SACRAMENTO — Even as the state spends millions of dollars on emergency prescription drug coverage for more than 200,000 elderly, poor and disabled Californians, many of their claims are still being denied, healthcare groups said Tuesday.
Patients' advocates and others said they continue to get reports from throughout the state that many enrollees in the federal prescription drug program are being told that their medicines are not covered, or are being charged hundreds of dollars instead of the $1 to $5 co-pay they actually owe.
For The Record
Los Angeles Times Thursday January 19, 2006 Home Edition Main News Part A Page 2 National Desk 1 inches; 32 words Type of Material: Correction
Drug plan -- An article in Wednesday's California section about the federal government's new prescription drug plan said John B. Slack needed drugs following a kidney transplant. He had a liver transplant.
State officials have been scurrying to backstop the Medicare program. Since Thursday, California has paid for 34,000 prescriptions for people whose claims were rejected after they had been enrolled in the federal program Jan. 1.
Gov. Arnold Schwarzenegger and legislative leaders committed Tuesday to spend up to $150 million in state money to continue such coverage for as long as a month. But even seniors who need life-saving drugs are still falling through the cracks, patient advocates said.
The benefit is intended to offer 43 million Medicare beneficiaries nationwide outpatient drug coverage similar to that which most working people have through their employers. Designed by the Bush administration and Congress, the program uses dozens of private drug plans to deliver benefits at an estimated cost of $700 billion over 10 years.
The plan ran into immediate problems. Computerized databases that pharmacies use for billing had inaccurate information on hundreds of thousands of beneficiaries, primarily vulnerable low-income seniors and disabled people.
"Some of the pharmacies seem to know what they are doing, but others don't," said David Mandel, supervising attorney at the Senior Legal Hotline, a Sacramento nonprofit set up to help low-income seniors enroll in the Medicare program. "Some of them are just exasperated."
California is among many states that are spending millions of dollars to cover those being denied medications. Federal officials have said that they would work to ensure that states that step in are reimbursed by the private insurers involved in the Medicare plan.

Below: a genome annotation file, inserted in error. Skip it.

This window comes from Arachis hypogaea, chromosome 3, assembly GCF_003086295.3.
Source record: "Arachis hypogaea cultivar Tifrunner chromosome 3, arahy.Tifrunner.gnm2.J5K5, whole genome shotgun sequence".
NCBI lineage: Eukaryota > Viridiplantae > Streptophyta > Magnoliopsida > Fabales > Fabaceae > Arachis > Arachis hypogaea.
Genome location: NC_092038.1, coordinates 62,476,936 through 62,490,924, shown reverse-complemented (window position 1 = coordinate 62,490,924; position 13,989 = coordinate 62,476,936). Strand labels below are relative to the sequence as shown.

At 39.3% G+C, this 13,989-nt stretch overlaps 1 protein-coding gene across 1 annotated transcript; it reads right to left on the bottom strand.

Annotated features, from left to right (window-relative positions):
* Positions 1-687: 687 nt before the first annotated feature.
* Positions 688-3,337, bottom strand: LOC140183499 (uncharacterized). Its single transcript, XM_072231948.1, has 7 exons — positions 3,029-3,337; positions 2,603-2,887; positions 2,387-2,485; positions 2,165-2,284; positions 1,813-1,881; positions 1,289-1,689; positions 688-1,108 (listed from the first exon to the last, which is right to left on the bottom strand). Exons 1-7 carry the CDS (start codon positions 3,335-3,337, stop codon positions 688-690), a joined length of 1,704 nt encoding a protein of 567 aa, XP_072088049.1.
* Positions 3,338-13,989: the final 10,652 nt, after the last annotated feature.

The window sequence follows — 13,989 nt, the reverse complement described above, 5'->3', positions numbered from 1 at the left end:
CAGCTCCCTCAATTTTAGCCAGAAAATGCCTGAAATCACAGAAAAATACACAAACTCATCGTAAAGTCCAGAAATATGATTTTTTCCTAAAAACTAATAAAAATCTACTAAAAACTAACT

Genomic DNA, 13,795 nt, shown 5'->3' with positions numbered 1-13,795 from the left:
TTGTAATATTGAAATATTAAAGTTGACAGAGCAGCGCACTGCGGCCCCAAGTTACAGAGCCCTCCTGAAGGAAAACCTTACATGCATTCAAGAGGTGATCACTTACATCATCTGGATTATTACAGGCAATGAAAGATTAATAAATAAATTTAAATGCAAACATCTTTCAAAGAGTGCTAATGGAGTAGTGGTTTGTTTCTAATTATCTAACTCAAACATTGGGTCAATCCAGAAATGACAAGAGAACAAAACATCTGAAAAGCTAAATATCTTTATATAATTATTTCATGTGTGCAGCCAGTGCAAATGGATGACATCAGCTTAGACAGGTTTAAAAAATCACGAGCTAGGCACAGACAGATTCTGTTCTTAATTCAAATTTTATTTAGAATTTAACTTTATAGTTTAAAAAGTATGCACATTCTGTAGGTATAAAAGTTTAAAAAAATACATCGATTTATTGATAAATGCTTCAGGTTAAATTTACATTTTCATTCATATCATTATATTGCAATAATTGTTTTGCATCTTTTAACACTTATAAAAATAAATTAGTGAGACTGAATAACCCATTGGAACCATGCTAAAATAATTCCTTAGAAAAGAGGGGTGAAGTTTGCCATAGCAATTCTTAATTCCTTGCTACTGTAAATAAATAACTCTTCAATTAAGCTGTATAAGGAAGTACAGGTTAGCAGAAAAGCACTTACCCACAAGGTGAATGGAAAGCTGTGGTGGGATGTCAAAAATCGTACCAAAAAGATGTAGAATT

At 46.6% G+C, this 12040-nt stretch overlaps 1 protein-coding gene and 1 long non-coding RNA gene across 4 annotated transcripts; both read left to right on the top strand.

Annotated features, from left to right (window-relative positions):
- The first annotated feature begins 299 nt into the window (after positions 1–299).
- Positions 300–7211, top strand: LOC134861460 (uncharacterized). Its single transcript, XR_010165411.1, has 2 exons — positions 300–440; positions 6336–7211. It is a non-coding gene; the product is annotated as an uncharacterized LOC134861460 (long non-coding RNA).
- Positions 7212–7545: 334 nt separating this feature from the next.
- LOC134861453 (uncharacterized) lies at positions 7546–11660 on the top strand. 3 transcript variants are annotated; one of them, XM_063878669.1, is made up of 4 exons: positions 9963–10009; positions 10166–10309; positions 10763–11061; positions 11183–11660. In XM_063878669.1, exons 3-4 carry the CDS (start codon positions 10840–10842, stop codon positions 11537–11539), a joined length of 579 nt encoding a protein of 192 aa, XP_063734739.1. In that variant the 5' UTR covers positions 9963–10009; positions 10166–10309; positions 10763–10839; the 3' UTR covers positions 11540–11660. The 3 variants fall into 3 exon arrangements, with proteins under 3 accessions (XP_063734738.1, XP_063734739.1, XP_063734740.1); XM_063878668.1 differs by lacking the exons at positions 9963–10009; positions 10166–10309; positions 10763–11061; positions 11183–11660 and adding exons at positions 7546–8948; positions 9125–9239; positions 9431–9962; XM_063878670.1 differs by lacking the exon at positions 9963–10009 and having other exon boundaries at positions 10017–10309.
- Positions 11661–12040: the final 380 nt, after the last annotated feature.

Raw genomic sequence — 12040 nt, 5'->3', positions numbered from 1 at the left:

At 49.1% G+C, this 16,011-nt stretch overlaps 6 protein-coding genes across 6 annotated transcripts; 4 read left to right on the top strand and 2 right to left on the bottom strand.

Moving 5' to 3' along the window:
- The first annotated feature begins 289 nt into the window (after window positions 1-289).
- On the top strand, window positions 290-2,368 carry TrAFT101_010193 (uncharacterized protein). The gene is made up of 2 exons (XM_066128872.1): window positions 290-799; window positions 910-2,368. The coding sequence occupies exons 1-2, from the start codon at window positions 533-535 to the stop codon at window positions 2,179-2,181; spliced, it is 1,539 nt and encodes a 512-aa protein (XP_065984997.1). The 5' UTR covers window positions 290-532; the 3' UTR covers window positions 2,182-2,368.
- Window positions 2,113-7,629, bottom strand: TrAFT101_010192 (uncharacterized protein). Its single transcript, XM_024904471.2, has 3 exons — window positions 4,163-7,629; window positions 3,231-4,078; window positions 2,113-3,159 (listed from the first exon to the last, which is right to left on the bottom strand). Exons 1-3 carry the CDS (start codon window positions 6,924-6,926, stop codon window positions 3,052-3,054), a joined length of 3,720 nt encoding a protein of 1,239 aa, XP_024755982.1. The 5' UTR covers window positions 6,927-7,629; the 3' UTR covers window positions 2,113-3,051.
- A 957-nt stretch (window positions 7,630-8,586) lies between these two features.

Calise Munoz, a regional director for the federal Department of Health and Human Services, said "The money needs to go from the plans back to the state."
Wen Daniels, an Orange County outreach coordinator for California Health Advocates, said several patients told her their pharmacies either had not heard of the emergency system or did not know how to use it.
One patient, she said, could not get anti-rejection medication after a recent heart transplant. Another who needed an oral chemotherapy program was told Friday that her co-payment would be $400, rather than the $1 to $3 that it was under Medicaid. She said she could not afford the drugs.
"We're still getting pharmacist after pharmacist who hasn't heard of it, and people still aren't getting their meds," Daniels said. "It's getting to be a crisis situation for some people."
In San Rafael, near San Francisco, John B. Slack, a 66-year-old retired auto dealership owner, said his Kaiser Permanente pharmacy took 14 days to fill his prescriptions for renal disease and after-care from a kidney transplant. When he went to get them, he was given a week's supply of only the medicines he needed most and was told that Kaiser could no longer provide his drugs.
Slack was moved to another organization's insurance plan, and is confused about what happens next.
"I'm lost," he said. "I'm out in the wilderness. I have no idea where I'm going to get my meds. I have no idea where to turn to."
Thousands of Californians who are enrolled in the federal program will not be covered by the state's emergency action, because they were not part of Medi-Cal.
Still, healthcare advocates praised the governor and lawmakers for addressing the Medicare quagmire.
"We understand there are glitches, but we think many people are getting covered," said Jeanne Finberg, a lawyer for the National Senior Citizens Law Center in Oakland.
Schwarzenegger said at a news conference Tuesday that he would demand that Washington pay the tab for covering Californians as the kinks are worked out of the federal program.
"We will press Washington to reimburse us," the governor said.
In Washington, the Bush administration's top health officials said that although they were working out problems as quickly as possible, new glitches could surface.
"After they've used their card the first time, it will get much smoother," said U.S. Health and Human Services Secretary Michael Leavitt.
Munoz said 2,500 operators are on duty at 1-800-MEDICARE, a hotline to help patients.
Medicare Administrator Mark McClellan decried the plight of those who have had to leave the pharmacy without the drugs they need. McClellan, a medical doctor who once practiced in California, said seniors should insist on getting the medicine they are entitled to at the correct price.
"It is unacceptable to me, as a physician, for anyone who had coverage to go without the medicines they need," McClellan said.
Halper reported from Sacramento and Berthelsen from Orange County. Times staff writers Ricardo Alonso-Zaldivar in Washington and Valerie Reitman in Los Angeles contributed to this report.